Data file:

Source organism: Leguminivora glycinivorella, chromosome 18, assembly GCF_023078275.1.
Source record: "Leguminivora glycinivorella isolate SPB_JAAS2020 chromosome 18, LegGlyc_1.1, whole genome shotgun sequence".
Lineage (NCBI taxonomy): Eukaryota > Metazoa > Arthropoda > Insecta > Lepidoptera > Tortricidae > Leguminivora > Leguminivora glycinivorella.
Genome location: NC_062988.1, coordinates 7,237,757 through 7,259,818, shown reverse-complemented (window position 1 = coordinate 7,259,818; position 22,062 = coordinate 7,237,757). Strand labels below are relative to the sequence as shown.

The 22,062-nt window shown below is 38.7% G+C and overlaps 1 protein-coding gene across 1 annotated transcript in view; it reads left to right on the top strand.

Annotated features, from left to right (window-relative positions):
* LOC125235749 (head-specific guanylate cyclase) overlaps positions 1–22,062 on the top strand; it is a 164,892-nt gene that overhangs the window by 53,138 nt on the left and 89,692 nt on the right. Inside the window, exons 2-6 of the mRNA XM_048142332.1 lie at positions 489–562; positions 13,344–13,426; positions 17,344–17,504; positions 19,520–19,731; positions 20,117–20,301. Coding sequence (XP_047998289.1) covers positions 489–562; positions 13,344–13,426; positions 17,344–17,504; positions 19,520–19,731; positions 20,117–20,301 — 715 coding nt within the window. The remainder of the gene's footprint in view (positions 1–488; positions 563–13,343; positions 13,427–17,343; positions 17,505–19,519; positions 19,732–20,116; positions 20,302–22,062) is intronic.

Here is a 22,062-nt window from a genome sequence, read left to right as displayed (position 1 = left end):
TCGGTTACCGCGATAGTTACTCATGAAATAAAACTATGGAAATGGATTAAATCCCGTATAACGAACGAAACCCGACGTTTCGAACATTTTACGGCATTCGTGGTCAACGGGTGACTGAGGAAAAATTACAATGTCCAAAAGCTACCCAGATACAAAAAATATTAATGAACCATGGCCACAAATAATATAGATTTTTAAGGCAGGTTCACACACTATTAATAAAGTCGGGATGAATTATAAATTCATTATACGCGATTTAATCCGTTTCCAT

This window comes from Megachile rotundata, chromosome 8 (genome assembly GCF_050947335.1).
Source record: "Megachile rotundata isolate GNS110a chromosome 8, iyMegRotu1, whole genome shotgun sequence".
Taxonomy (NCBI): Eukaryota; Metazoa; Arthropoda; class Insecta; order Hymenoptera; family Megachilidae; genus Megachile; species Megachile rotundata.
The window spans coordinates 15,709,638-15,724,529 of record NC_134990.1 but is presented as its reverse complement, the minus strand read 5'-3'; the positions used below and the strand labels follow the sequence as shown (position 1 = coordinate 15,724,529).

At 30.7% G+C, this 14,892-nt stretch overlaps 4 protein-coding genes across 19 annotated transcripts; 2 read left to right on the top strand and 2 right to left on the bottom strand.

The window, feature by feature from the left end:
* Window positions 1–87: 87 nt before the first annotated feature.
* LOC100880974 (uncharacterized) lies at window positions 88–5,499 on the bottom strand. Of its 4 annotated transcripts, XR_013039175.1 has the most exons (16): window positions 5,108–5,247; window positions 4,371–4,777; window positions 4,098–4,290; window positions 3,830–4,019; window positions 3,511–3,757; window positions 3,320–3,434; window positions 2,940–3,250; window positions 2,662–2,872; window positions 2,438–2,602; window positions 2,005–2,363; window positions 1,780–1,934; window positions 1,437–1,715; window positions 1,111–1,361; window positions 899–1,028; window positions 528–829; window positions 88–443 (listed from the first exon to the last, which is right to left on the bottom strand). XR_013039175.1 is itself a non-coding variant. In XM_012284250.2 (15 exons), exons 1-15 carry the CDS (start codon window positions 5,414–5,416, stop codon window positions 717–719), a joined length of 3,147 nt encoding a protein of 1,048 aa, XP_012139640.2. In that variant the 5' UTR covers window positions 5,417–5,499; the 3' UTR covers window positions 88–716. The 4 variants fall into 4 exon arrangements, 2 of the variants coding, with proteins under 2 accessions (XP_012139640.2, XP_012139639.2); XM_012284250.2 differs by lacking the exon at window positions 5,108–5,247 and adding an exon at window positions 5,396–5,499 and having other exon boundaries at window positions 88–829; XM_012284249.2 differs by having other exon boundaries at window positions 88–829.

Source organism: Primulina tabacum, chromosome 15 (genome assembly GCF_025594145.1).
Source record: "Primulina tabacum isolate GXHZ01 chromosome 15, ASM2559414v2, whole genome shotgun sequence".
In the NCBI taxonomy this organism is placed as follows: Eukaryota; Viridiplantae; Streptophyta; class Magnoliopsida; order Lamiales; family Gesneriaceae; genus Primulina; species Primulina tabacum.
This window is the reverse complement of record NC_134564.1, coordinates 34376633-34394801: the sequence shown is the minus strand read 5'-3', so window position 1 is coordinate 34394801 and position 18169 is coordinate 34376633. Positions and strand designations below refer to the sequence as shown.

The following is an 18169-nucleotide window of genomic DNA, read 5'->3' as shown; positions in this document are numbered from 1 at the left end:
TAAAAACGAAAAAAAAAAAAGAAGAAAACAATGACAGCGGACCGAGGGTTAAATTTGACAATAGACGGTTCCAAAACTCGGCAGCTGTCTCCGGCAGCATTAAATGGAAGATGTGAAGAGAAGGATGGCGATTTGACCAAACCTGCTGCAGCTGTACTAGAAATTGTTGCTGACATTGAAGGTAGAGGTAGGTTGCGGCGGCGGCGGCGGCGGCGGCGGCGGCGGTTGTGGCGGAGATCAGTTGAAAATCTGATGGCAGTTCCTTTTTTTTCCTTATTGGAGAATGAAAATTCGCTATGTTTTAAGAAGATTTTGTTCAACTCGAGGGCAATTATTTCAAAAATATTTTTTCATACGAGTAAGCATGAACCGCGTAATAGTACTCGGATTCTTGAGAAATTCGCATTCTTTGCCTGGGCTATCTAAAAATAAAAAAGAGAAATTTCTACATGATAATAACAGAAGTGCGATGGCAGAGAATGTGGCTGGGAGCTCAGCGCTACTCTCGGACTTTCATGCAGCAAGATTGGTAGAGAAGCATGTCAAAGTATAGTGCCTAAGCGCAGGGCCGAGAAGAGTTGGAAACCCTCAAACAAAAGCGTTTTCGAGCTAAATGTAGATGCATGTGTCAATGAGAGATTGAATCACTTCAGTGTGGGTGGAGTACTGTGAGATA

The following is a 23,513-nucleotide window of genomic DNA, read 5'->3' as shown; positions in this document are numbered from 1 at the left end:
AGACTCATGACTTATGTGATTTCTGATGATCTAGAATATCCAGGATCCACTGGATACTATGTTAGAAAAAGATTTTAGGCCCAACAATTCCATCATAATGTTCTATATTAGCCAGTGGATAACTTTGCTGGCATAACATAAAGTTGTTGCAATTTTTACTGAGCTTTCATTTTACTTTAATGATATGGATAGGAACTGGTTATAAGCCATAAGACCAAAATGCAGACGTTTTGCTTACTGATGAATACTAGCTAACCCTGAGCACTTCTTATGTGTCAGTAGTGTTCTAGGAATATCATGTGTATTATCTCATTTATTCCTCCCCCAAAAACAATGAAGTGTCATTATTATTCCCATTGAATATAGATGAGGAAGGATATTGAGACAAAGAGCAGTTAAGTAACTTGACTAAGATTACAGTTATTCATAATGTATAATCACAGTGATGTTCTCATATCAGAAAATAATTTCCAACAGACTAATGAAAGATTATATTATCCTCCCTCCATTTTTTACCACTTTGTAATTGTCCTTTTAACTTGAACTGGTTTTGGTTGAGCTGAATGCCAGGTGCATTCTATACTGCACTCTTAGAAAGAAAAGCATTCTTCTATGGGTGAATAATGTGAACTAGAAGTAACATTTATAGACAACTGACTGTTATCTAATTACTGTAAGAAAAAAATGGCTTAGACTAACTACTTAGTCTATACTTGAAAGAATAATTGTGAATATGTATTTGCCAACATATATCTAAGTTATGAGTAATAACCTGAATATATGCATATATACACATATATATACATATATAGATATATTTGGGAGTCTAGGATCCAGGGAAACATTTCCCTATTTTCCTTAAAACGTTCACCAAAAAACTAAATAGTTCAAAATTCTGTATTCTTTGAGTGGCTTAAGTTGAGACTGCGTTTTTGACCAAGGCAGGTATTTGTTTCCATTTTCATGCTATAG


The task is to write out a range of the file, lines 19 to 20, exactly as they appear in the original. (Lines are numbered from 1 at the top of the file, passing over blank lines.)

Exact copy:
Source record: "Primulina tabacum isolate GXHZ01 chromosome 15, ASM2559414v2, whole genome shotgun sequence".
In the NCBI taxonomy this organism is placed as follows: Eukaryota; Viridiplantae; Streptophyta; class Magnoliopsida; order Lamiales; family Gesneriaceae; genus Primulina; species Primulina tabacum.